• Your surviving spouse, civil partner or partner can continue in Flexible Drawdown if they qualify and meet the MIR

To prevent the need to rush into a decision, your spouse or partner has up to two years to decide which option they wish to take.

If you have no spouse, civil partner or partner, but have children, they can also benefit from your remaining Flexible Drawdown fund.

As an alternative, where there are no surviving dependents, the entire fund could be left to charity, in which case no tax would be deducted.

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Practical examples

Since it was introduced our Independent Financial Advisers have helped a wide range of retirees take advantage of Flexible Drawdown and have noticed that most people fit into three main groups:

Taking the entire pension fund as a single lump sum This option has mainly been used by people with relatively small pension funds, where taking an annual income is impractical due to the small income the fund would produce, or relatively high on-going product charges.

In these instances the maximum 25% of the fund has been taken as a tax-free lump sum. The balance of the fund has then been taken as income, subject of course to income tax at either 20%, 40% or 45%.

Withdrawing income up to the higher rate tax threshold In our experience retirees are generally unwilling to take large amounts of income from their Flexible Drawdown plan, which would then push them into higher rate tax. We are therefore seeing a trend of payments being taken, which when added to existing income sources, leaves the total taxable income just below the higher rate tax threshold.

This tactic has been used by retirees who are happy to ultimately withdraw their entire pension fund, safe in the knowledge that they have sufficient sources of income to meet their outgoings, from alternative pensions and investments.

Ad hoc withdrawals Finally, we have seen retirees who have no specific plans for the income they need, take ad hoc withdrawals as and when required.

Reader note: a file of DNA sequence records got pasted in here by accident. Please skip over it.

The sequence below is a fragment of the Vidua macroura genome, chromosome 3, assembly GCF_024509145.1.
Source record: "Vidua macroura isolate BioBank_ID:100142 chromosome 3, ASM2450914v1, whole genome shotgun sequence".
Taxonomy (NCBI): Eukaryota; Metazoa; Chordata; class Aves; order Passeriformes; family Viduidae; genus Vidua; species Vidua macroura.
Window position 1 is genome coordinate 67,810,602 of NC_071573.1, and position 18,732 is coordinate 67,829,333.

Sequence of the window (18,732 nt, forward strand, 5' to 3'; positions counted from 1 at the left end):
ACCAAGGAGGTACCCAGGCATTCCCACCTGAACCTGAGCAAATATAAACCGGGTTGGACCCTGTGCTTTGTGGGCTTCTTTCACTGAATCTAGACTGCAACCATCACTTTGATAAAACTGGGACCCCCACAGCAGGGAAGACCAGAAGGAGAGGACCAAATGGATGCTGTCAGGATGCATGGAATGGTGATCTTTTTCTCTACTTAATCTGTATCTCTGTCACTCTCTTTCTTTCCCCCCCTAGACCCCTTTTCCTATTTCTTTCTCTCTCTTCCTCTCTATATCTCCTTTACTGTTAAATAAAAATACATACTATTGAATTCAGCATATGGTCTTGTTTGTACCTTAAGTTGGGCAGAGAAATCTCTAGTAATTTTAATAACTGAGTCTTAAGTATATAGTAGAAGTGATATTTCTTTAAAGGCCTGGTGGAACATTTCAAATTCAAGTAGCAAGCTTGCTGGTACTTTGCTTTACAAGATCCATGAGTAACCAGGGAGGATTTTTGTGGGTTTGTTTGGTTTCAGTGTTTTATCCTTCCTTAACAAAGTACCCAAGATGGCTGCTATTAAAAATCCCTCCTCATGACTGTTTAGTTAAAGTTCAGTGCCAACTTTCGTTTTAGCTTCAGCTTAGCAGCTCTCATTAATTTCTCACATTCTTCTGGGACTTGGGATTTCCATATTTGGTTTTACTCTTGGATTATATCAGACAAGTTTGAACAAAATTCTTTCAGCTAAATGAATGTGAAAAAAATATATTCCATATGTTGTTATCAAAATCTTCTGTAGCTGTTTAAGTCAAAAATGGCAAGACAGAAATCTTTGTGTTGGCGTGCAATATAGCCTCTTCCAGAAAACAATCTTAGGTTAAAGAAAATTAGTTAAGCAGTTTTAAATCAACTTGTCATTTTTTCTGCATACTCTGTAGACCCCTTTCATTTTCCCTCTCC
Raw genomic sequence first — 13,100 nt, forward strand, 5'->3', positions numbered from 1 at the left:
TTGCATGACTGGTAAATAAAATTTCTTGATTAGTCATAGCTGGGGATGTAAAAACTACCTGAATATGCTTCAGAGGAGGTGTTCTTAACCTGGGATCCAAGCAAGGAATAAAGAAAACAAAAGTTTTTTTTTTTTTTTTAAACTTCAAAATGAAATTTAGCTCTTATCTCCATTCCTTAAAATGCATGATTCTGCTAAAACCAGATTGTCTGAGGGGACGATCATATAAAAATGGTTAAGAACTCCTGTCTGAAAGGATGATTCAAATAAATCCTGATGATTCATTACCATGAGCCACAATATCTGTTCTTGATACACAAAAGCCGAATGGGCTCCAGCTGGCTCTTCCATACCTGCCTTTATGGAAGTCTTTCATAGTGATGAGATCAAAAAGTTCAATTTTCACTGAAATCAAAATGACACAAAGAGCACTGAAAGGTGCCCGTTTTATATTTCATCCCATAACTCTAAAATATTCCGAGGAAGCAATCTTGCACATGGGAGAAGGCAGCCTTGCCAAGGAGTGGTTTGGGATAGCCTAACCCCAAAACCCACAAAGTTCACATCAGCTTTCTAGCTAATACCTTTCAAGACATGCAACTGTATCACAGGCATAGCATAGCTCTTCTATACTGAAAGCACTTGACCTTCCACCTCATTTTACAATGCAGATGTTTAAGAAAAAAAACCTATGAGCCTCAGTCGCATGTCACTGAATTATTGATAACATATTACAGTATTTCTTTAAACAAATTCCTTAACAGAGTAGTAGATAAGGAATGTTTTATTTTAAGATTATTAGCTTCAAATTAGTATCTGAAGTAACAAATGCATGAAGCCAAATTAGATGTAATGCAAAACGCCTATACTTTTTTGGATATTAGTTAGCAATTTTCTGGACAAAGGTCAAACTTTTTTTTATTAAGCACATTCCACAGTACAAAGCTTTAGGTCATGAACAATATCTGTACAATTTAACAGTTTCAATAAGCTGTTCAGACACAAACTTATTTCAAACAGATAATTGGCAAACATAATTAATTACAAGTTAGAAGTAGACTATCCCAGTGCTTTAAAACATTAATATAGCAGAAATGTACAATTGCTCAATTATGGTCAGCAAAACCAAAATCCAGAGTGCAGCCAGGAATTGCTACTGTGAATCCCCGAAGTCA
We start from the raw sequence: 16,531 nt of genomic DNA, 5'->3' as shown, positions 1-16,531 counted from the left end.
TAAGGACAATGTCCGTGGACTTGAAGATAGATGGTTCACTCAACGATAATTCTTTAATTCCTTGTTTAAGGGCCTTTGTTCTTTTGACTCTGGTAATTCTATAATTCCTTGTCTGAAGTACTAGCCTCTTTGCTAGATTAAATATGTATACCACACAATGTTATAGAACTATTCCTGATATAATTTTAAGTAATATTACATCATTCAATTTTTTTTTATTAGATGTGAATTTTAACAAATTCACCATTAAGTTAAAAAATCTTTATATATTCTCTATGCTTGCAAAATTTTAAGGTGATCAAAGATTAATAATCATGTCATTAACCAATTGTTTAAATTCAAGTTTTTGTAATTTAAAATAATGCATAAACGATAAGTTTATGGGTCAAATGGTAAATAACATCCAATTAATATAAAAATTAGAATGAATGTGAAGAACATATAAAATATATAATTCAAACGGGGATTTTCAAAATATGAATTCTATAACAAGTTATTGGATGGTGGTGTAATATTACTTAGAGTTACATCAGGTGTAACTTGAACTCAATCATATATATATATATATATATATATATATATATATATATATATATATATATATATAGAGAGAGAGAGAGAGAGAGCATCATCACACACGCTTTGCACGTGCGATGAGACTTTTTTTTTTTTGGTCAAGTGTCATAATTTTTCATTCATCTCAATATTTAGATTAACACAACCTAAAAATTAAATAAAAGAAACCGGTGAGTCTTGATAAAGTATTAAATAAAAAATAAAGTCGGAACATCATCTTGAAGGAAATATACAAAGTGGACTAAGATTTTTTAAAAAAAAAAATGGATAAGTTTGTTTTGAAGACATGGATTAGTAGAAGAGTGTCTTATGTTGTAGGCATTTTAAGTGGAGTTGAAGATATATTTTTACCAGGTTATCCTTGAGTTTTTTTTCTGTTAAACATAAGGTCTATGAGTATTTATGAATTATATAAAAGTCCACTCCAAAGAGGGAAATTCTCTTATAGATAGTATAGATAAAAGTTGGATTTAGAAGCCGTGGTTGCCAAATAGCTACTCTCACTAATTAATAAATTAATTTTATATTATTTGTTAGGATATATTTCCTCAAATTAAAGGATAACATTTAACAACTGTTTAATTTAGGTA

These are just three examples of how we have seen Flexible Drawdown used, there are of course many other ways it can be useful to those people who qualify.

Advantages of Flexible Drawdown

  • The tax free lump sum, of up to 25% of the fund, is immediately available
  • You avoid the need to purchase a Lifetime Annuity, which may not currently be appealing
  • You have complete flexibility in terms of the income you take and are not constrained by the maximum level available as you are with an Income Drawdown plan
  • You can plan in advance, the level of income you wish to take each year and influence the level of tax you therefore pay. You do not have to receive a fixed income and are able to vary it to suit your needs
  • Your pension fund remains invested in accordance with your wishes allowing for tax-efficient growth
  • You need to crystallise less of your pension fund, than is the case with Capped Drawdown, to create the same amount of income. This allows you to leave larger amounts of your fund uncrystallised and therefore paid as a tax-free lump sum on your death before the age of 75
  • You can choose to switch to an alternative retirement income option, for example an Annuity, should you wish to do so in the future
  • The charges on a Flexible Drawdown plan are generally no higher than for Income Drawdown
  • Your spouse, civil partner, partner, children or other beneficiaries have a variety of options on your death, which could provide an on-going income or lump sum, less tax, depending on their requirements
  • The choices available on death are more flexible than most other retirement income options

Disadvantages of Flexible Drawdown

  • If your completely deplete your Flexible Drawdown fund and your income requirements change in the future, you may face financial hardship
  • Depending upon the investments you hold, the return you receive may be unknown and the fund value could fluctuate over time
  • If the income taken, plus charges, is higher than the investment return the value of the Flexible Drawdown plan will fall
  • The charges levied by Flexible Drawdown providers may be higher than those for other retirement income options
  • Any lump sums paid out after your death, except those to charity, will incur a tax charge of 55%

Next steps

Would you like to know more about how Flexible Drawdown can play a part in your retirement planning?

Our team of Independent Financial Advisers are here to help you, why not contact us today and learn more about whether Flexible Drawdown is right for you?

Call us today on 0115 933 8433 or email info@investmentsense.co.uk